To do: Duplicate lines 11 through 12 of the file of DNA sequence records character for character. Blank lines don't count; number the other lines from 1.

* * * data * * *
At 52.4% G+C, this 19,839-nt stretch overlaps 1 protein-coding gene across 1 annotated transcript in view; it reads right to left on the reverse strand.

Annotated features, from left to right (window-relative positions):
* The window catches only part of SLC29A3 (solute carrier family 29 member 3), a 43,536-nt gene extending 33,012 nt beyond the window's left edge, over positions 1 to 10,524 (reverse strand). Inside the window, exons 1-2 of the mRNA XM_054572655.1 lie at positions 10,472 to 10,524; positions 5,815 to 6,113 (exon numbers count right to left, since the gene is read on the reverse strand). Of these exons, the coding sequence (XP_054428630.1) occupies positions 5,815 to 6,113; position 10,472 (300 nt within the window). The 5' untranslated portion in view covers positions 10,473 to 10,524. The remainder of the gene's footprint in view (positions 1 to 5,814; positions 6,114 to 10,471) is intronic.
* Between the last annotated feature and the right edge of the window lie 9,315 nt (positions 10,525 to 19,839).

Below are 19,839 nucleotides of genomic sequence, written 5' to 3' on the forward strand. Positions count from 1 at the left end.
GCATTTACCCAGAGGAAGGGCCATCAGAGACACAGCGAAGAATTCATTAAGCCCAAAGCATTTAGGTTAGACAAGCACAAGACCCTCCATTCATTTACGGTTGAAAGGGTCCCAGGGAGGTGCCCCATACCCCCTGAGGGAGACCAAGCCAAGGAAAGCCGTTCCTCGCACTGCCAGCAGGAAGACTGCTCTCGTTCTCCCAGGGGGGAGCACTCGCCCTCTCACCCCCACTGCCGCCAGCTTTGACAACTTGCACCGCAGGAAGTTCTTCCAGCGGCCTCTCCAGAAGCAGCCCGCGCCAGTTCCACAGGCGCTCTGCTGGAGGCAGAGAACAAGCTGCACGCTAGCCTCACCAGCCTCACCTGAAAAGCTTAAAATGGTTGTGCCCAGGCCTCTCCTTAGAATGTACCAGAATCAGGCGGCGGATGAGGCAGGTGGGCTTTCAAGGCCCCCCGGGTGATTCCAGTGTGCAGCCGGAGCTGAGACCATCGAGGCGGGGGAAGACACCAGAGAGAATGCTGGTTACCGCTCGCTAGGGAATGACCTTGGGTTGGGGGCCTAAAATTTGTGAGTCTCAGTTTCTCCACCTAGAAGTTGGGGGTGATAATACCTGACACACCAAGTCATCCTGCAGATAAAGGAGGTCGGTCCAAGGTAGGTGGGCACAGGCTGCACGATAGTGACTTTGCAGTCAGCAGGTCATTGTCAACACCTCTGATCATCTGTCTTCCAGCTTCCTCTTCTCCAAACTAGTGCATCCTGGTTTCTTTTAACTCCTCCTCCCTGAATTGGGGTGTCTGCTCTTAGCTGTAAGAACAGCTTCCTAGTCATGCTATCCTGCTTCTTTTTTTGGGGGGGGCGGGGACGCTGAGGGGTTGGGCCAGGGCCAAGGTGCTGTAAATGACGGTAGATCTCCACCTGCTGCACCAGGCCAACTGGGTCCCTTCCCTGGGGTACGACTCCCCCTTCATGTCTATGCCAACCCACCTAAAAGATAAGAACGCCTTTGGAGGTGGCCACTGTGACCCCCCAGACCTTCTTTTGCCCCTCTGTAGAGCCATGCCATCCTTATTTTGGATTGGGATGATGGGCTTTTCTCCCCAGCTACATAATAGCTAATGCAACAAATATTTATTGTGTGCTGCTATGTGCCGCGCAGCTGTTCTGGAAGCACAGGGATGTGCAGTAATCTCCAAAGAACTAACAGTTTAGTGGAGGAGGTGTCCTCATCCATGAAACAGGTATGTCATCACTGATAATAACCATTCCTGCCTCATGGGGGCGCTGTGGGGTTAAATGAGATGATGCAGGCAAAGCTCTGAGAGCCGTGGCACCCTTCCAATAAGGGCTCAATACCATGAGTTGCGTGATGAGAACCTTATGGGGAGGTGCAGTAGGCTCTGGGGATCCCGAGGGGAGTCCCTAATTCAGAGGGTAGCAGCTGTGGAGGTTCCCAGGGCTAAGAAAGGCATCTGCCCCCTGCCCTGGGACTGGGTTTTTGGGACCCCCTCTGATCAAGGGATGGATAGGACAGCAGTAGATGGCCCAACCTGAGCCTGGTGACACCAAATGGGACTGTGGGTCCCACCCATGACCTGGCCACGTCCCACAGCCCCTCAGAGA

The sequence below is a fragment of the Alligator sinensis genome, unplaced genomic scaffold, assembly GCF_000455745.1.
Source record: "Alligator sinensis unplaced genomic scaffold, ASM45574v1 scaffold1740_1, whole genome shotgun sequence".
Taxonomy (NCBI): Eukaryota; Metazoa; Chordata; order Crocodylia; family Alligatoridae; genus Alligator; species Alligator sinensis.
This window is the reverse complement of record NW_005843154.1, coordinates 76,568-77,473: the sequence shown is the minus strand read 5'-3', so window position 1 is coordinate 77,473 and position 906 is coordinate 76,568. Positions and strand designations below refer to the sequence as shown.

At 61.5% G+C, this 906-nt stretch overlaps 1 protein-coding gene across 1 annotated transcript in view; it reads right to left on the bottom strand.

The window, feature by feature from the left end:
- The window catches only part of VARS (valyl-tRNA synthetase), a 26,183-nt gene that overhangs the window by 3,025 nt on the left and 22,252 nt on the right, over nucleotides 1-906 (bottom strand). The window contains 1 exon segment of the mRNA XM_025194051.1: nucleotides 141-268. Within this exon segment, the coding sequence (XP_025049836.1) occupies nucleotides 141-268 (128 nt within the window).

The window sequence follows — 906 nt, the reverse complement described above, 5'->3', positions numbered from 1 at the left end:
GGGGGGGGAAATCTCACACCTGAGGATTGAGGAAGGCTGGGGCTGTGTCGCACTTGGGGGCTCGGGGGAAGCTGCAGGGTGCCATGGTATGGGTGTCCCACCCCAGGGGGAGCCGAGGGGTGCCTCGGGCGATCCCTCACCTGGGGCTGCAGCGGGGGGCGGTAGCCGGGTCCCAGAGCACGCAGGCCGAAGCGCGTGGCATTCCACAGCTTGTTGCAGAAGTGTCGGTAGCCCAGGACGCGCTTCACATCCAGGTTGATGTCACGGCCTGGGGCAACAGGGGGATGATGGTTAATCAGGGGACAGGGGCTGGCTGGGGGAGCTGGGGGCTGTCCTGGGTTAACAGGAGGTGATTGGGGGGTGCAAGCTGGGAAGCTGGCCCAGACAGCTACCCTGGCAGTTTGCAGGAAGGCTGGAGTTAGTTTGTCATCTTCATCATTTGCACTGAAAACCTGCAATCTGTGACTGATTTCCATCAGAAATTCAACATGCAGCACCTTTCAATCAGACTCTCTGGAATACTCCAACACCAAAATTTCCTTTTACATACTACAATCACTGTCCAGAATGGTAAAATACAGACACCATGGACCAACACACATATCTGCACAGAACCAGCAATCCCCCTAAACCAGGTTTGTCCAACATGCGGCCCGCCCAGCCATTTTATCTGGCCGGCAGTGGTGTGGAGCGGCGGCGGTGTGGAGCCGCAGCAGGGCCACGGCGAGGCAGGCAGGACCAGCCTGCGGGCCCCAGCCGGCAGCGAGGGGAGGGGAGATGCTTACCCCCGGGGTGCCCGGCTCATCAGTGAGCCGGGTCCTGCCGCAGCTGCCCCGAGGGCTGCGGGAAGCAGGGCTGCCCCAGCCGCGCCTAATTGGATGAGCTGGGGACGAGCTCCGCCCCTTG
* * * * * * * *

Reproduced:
At 61.5% G+C, this 906-nt stretch overlaps 1 protein-coding gene across 1 annotated transcript in view; it reads right to left on the bottom strand.

The window, feature by feature from the left end: